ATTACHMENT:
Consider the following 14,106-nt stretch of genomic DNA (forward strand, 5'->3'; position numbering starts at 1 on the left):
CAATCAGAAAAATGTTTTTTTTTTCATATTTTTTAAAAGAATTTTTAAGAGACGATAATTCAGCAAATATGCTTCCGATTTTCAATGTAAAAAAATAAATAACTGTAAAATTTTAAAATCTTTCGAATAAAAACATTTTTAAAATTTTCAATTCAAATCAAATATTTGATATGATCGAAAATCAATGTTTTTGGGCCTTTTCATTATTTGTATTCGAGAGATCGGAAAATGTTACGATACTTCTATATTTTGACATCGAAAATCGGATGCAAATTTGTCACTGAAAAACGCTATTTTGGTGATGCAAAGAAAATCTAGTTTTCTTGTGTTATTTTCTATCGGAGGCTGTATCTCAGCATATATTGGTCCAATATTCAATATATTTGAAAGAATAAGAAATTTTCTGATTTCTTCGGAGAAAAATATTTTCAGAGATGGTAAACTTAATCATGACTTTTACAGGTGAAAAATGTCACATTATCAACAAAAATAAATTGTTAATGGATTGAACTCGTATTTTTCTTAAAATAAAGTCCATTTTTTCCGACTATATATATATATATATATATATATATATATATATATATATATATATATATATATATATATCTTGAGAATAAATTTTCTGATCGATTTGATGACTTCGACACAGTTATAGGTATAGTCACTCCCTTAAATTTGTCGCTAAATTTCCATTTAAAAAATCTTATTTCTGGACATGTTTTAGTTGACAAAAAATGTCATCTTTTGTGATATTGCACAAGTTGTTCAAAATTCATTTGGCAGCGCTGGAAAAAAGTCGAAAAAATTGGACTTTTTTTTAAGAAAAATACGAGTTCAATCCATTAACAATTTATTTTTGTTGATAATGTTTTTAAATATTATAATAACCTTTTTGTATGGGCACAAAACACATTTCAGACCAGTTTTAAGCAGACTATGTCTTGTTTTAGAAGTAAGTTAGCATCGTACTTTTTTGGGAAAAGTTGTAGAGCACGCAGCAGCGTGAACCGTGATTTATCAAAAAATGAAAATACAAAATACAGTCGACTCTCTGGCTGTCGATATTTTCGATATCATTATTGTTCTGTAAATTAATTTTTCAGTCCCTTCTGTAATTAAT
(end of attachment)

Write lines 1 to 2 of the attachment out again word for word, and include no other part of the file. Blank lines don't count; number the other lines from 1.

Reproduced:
Consider the following 14,106-nt stretch of genomic DNA (forward strand, 5'->3'; position numbering starts at 1 on the left):
CAATCAGAAAAATGTTTTTTTTTTCATATTTTTTAAAAGAATTTTTAAGAGACGATAATTCAGCAAATATGCTTCCGATTTTCAATGTAAAAAAATAAATAACTGTAAAATTTTAAAATCTTTCGAATAAAAACATTTTTAAAATTTTCAATTCAAATCAAATATTTGATATGATCGAAAATCAATGTTTTTGGGCCTTTTCATTATTTGTATTCGAGAGATCGGAAAATGTTACGATACTTCTATATTTTGACATCGAAAATCGGATGCAAATTTGTCACTGAAAAACGCTATTTTGGTGATGCAAAGAAAATCTAGTTTTCTTGTGTTATTTTCTATCGGAGGCTGTATCTCAGCATATATTGGTCCAATATTCAATATATTTGAAAGAATAAGAAATTTTCTGATTTCTTCGGAGAAAAATATTTTCAGAGATGGTAAACTTAATCATGACTTTTACAGGTGAAAAATGTCACATTATCAACAAAAATAAATTGTTAATGGATTGAACTCGTATTTTTCTTAAAATAAAGTCCATTTTTTCCGACTATATATATATATATATATATATATATATATATATATATATATATATATATATATATATATCTTGAGAATAAATTTTCTGATCGATTTGATGACTTCGACACAGTTATAGGTATAGTCACTCCCTTAAATTTGTCGCTAAATTTCCATTTAAAAAATCTTATTTCTGGACATGTTTTAGTTGACAAAAAATGTCATCTTTTGTGATATTGCACAAGTTGTTCAAAATTCATTTGGCAGCGCTGGAAAAAAGTCGAAAAAATTGGACTTTTTTTTAAGAAAAATACGAGTTCAATCCATTAACAATTTATTTTTGTTGATAATGTTTTTAAATATTATAATAACCTTTTTGTATGGGCACAAAACACATTTCAGACCAGTTTTAAGCAGACTATGTCTTGTTTTAGAAGTAAGTTAGCATCGTACTTTTTTGGGAAAAGTTGTAGAGCACGCAGCAGCGTGAACCGTGATTTATCAAAAAATGAAAATACAAAATACAGTCGACTCTCTGGCTGTCGATATTTTCGATATCATTATTGTTCTGTAAATTAATTTTTCAGTCCCTTCTGTAATTAAT